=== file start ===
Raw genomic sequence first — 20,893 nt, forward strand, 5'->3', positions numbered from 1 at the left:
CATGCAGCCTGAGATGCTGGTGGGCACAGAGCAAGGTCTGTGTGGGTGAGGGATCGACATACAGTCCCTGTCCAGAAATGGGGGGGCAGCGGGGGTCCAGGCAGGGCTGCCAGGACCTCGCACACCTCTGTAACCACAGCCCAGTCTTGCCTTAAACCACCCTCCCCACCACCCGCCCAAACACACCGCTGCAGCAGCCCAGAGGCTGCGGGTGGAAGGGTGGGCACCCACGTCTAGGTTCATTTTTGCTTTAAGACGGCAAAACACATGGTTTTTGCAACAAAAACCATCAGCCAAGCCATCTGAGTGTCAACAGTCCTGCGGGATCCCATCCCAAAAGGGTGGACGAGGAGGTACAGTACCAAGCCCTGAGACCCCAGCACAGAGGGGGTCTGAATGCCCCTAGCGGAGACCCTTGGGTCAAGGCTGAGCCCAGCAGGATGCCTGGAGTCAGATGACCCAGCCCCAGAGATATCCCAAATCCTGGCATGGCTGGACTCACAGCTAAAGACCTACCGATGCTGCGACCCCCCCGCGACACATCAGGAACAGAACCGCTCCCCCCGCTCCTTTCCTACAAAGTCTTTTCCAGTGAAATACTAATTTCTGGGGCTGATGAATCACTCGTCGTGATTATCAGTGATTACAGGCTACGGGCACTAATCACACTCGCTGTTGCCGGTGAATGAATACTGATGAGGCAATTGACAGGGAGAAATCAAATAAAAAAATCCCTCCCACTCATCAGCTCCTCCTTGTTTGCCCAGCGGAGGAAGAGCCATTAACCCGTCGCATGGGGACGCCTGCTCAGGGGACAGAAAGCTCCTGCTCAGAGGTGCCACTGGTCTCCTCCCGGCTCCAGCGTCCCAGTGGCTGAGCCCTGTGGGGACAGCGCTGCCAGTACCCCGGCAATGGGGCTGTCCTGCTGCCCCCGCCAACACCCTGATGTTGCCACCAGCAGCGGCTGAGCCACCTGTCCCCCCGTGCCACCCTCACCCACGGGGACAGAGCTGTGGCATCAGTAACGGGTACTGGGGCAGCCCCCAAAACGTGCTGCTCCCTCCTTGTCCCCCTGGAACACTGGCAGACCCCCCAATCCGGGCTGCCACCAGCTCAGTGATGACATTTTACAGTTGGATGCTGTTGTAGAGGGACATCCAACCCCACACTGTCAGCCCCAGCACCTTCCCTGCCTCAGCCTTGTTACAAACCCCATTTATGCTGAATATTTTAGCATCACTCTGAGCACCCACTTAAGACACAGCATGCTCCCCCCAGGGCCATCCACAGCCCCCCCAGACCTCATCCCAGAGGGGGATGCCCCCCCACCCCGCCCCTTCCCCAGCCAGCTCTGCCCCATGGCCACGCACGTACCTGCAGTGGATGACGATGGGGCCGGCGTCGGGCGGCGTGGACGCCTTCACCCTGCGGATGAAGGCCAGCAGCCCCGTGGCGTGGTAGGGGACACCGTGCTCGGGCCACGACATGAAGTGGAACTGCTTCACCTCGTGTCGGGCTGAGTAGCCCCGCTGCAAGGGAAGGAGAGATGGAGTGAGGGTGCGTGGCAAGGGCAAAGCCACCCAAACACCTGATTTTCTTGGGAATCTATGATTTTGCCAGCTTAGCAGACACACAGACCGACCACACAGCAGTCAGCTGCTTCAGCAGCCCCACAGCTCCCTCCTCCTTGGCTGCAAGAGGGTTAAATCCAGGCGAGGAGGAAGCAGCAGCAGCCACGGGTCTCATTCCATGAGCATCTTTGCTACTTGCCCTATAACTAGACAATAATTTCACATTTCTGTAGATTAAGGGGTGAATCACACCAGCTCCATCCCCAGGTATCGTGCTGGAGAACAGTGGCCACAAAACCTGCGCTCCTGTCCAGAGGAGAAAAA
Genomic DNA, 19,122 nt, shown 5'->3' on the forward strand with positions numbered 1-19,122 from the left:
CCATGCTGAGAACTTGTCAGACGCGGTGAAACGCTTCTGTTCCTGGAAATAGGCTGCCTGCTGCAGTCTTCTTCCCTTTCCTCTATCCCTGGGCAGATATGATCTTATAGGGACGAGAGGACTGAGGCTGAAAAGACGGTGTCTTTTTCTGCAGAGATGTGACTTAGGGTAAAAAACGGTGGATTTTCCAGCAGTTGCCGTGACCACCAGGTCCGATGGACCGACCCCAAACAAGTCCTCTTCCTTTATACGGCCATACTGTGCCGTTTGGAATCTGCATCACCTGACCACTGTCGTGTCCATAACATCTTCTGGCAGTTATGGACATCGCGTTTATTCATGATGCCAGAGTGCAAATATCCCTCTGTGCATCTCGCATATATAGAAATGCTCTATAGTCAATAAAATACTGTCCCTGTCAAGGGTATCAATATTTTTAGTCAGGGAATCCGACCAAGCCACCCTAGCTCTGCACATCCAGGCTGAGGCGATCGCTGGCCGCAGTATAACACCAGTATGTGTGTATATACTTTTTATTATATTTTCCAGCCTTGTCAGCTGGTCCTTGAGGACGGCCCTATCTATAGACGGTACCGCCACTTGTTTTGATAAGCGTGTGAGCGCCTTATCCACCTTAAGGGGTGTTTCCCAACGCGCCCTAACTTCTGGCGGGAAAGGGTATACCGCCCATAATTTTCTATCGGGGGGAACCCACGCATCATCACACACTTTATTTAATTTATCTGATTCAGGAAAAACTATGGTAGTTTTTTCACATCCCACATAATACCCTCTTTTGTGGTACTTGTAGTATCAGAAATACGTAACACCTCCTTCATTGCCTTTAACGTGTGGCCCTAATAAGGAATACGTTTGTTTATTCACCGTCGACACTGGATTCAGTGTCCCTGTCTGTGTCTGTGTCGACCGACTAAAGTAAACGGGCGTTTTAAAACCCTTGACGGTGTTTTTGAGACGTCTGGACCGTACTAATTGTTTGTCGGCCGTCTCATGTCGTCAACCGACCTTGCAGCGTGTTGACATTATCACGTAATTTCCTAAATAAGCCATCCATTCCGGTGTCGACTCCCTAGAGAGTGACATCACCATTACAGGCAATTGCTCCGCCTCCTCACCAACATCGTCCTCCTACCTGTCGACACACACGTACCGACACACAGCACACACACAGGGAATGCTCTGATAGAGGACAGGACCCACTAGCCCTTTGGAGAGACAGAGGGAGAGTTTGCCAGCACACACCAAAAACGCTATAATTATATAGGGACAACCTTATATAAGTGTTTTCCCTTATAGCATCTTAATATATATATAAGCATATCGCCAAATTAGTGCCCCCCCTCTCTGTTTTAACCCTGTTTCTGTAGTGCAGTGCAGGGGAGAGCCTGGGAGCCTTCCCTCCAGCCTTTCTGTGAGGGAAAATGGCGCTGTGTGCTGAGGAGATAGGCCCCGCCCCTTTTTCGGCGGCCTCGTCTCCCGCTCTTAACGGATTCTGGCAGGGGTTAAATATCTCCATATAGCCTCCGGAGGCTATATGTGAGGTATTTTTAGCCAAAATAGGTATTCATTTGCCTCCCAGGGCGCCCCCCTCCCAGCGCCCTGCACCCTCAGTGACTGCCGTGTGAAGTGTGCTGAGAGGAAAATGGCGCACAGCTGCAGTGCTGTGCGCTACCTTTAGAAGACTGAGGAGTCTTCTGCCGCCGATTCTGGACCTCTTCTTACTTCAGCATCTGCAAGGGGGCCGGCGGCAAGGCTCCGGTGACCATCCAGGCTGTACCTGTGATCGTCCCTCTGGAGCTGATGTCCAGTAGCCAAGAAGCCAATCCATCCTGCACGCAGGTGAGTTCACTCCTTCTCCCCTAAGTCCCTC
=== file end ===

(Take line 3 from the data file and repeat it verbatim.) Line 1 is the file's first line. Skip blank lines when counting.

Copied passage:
Genomic DNA, 19,122 nt, shown 5'->3' on the forward strand with positions numbered 1-19,122 from the left: